Monday, November 30, 2009

Beethoven and Wagner in one evening

I'm playing catch up a bit here. I have no good reason to have not blogged earlier, except that I didn't get around to it. On Friday night, Andrew and I went to our regular Friday Night Master's concert at the Edmonton Symphony Orchestra. It's the first one in a while. For some reason there was no concert for the Master's series in October, so it felt like we hadn't been to the Winspear in eons. We made a nice evening of it, stopping at the Blue Plate Diner for dinner before heading to the show (it's conveniently located on route). I finally tried the veggie burger (good, but definitely not trying to pretend to be meat, which some veggie burgers do) and Andrew had the Indian platter (which was actually an appetizer, but offered ample food for a meal).

We arrived at the Winspear with plenty of time to spare and took our seats early, as we're dead centre and wanted to avoid having to crawl over too many people. We had lots of time to read over the program, which contained a number of intriguing facts about the guest conductor and preformer for the evening, as well as the pieces on the program. For example, the guest conductor, Mr. Eri Klas was once a junior lightweight boxing champion in his native Estonia. You don't find too many conductors who have that kind of experience on their resume. Musically, Mr. Klas also holds a number of awards, posts with orchestras and operas throughout Europe, and an honourary doctorate. It's not surprising that the orchestra sounded good Friday night. Katherine Chi was the guest pianist. It floors me the age that some professional musicians held their first recitals. Ms. Chi? She was nine. At nine I was maybe playing The Happy Farmer. At present she's working on her doctorate at the New England Conservatory of Music.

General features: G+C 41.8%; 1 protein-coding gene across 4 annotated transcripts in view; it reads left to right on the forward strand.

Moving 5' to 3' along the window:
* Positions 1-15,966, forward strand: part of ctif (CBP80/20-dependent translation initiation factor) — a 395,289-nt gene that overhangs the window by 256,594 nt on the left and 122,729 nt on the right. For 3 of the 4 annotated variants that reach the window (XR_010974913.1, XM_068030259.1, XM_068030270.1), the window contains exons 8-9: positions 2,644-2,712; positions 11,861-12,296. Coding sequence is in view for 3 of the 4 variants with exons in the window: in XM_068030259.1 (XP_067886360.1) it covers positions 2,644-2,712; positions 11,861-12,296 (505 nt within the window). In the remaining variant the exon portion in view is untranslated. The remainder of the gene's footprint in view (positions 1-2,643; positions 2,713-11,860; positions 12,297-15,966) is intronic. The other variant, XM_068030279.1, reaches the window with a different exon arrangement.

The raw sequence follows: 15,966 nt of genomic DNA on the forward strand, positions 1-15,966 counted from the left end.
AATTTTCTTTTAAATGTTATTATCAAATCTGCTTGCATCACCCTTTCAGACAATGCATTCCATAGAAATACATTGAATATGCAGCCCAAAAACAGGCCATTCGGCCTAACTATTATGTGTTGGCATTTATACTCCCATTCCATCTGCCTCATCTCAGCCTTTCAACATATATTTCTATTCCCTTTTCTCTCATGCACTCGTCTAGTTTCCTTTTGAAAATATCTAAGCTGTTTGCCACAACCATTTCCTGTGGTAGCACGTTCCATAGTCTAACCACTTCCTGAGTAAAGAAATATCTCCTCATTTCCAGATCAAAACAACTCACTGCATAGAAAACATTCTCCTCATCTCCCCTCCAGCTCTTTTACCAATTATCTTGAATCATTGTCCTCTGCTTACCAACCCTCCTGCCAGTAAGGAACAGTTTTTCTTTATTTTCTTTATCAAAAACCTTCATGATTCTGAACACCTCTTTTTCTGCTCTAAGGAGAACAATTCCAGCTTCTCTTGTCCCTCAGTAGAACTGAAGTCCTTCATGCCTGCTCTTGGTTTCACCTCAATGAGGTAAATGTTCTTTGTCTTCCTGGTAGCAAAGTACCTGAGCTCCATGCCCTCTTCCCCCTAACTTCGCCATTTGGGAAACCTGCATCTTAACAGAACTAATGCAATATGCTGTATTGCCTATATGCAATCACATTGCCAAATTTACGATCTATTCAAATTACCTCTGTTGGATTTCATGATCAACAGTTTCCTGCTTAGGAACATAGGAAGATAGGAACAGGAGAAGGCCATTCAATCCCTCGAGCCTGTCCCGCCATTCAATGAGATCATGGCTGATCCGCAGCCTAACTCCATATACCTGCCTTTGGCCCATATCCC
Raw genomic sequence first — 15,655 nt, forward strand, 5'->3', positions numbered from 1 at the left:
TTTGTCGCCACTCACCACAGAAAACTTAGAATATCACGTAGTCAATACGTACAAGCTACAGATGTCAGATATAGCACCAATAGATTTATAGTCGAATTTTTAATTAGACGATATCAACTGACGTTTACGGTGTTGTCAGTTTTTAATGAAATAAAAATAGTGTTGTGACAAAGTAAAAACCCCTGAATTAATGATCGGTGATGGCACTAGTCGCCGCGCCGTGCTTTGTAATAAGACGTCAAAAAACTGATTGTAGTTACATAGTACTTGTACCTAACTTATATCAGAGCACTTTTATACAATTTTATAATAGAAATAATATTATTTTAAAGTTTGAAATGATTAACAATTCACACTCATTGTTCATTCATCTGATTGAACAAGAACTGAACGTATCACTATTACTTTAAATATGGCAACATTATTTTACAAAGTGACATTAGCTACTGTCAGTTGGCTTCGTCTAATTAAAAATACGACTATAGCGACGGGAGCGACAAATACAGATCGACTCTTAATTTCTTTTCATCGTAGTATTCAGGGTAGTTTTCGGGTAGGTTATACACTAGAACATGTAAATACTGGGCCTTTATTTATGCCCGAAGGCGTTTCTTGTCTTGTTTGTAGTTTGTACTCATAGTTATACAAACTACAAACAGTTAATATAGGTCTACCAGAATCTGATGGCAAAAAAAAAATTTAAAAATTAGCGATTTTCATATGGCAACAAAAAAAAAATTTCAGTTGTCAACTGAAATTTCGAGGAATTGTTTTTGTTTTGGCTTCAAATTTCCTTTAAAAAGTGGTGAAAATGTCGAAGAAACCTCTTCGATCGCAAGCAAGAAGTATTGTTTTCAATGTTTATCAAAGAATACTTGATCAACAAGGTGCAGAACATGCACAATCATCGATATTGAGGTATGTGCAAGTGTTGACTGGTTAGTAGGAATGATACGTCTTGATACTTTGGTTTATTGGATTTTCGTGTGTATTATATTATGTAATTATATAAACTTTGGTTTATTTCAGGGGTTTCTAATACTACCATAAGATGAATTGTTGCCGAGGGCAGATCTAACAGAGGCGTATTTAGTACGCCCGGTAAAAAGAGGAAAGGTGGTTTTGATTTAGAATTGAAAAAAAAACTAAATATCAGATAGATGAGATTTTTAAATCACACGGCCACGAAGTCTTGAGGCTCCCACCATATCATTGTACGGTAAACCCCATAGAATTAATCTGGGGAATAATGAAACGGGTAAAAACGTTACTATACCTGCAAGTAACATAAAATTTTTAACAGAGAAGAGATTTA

So, the music. During the first half of the concert the ESO presented Beethoven's Concerto No. 5 in E-flat Major, Op. 73, also known as the Emperor's Concerto. I think it's a fairly well known piece and if I could hum a few bars you might recognize it. It's the third movement that's best known, I think. I've definitely heard it on the CBC before. Mr. Chi was excellent, as to be expected. It also astounds me that soloists can lock such extensive pieces of work into their memory like that. Almost forty minutes of playing all by memory. I can't even manage a simple 3 to 4 minute song. The audience clapped for sometime after the piece concluded (although no standing ovation).

The second half of the show brought an orchestrated version of Wagner's Die Meistersigner von Nurnberg. Apparently this was Wagner's only opera that he did not base on myth or fairy tale. The orchestra grew significantly in size for this piece (Beethoven included only a small section of woodwinds, maybe a trumpet, I don't recall). For Wagner, it was close to full complement including 3 trumpets, several trombones, 2 tubas (although played by the same person), as well as a harp and a large percussion section. I liked the orchestration of Meistersinger von Nurnberg. I found it very flowing and relaxing at times, then exciting and lively at others. Again, the audience seemed appreciative of the orchestra and Mr. Klas. This was the first time the ESO preformed the arrangement.

Our next trip to the ESO won't be until January, but I expect it will be quite the show. Beethoven again, with his ninth symphony, Ode to Joy.



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